Southern White Rhino


The white rhino gets its common name not from its color, and is instead derived from an early Afrikaans word describing its mouth: “weit,” or wide. Its broad, square lips and expansive muzzle, as well as its size, distinguish it from the smaller, prehensile-lipped black rhinoceros.

With their wide mouths, white rhinos are adapted for grazing short turf grasses on the savanna. 

Their head hangs down low to the ground, and they look up only when alarmed. 

White rhinos have two horns on the end of their nose. The front horn is usually much larger than the inner horn. 


The white rhino has poor eyesight, but keen hearing and smell, though they are fairly docile, they are very aggressive when threatened or startled and can charge at speeds of 35 mph.

White rhinos love mud. They will roll around in it, cover themselves with it, and cover their young with it. The wet mud cools them and protects their skin from sun and insects.

Unlike black rhinos, white rhinos are semi-social and territorial. They stay together in herds on the grassy plains and mark their territory by urine spray and dung scattering along the perimeter.


Poaching remains the greatest threat to the white rhinoceros. Its horn is used in Asia for traditional medicines and, more recently, as a status symbol for the wealthy. Rhino poaching is part of the global black market in illegal wildlife trade, one of the biggest black markets today.

Of the rhinos that survive in the wild, almost all are southern white rhinos – 96 percent of which reside in South Africa. There are currently only two northern white rhinos (both females) left in the world – including in the wild and in captivity. The northern and southern subspecies, which appear similar, have been genetically separated for two million years.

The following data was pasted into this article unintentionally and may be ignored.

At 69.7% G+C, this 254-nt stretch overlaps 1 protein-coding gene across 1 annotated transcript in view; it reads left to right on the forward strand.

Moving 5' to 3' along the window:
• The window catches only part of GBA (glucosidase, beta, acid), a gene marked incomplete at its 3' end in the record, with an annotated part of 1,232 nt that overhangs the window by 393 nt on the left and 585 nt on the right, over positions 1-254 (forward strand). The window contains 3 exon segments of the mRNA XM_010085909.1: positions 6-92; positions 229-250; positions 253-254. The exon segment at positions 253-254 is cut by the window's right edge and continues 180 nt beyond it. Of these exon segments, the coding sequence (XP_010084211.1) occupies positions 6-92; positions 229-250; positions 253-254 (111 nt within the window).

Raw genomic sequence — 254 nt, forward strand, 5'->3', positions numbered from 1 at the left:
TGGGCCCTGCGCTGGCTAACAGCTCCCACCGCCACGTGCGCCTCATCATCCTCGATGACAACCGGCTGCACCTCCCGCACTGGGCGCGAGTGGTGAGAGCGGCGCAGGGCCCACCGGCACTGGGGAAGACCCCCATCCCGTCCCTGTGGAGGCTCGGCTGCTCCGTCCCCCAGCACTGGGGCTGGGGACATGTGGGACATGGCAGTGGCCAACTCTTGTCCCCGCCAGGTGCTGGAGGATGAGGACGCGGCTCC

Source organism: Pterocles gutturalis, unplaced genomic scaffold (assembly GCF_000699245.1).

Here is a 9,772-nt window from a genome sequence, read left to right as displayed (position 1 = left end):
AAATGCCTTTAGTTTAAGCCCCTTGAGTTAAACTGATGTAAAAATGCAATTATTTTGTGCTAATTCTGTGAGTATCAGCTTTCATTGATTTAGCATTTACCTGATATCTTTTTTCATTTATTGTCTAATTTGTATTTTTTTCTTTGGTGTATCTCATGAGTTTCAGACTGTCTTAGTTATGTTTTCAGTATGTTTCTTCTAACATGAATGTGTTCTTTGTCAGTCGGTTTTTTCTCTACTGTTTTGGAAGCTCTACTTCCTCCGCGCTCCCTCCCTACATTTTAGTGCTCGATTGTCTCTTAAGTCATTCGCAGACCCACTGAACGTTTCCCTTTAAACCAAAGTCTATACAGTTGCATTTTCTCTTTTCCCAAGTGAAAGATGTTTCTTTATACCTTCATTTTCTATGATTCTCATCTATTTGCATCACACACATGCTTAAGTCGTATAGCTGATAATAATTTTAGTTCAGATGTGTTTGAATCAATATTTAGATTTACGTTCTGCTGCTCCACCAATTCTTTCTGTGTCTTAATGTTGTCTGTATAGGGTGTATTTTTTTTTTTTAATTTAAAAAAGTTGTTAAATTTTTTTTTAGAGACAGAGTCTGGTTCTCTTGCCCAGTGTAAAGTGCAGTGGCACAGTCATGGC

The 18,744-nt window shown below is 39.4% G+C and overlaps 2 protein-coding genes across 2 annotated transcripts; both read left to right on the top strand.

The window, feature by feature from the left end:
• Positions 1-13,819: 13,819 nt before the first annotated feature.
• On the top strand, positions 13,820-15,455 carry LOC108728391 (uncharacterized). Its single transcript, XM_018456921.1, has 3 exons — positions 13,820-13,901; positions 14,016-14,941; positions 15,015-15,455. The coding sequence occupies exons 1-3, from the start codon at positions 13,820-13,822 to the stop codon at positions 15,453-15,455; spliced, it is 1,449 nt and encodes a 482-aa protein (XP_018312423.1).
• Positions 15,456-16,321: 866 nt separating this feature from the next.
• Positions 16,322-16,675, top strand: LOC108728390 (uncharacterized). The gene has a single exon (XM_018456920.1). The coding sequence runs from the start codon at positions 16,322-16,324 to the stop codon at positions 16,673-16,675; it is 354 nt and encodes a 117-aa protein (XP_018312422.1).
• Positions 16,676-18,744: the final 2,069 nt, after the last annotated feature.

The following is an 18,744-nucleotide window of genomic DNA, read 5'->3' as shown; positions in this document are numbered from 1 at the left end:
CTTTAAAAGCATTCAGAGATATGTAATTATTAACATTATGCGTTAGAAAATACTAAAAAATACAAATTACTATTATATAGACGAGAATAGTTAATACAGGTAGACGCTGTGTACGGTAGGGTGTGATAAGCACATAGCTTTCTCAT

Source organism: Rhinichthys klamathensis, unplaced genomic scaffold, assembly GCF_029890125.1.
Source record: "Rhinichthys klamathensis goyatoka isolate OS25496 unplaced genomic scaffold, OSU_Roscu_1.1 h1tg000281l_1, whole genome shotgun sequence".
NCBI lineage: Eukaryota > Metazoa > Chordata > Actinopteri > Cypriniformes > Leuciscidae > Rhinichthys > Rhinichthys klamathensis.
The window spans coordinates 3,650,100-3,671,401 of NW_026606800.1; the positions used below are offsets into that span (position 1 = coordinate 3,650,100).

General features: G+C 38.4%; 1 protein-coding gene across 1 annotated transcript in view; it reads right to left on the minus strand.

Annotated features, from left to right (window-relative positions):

Breeding the southern white rhino has been notoriously difficult, with only a few facilities being successful. Facilities able to maintain larger social groups typically see greater success. Reproductive research using ultrasonography was pioneered at Fossil Rim, and is being used by other organizations and researchers to continue the fight to save the southern white rhino.

Where are they?

They live in a yard in the first pasture you enter, but you will actually encounter them toward the end of your trip and you return to the pasture to complete the loop.

White rhinos live in herds, and will be more active if the weather is cool or if it has recently rained. 

Quick Facts

Scientific Name

Ceratotherium simum simum

Species Survival Plan



Grassland or savannah



Originally Native To

Southern and eastern Africa


4,000 - 7,000 lb.


Second-largest land mammal; wide mouth; two horns; neck hump


Wild 30 years
Captivity 40 - 50 years

Social Behavior

Males are territorial and solitary; females are not territorial and prefer the company of another female or calf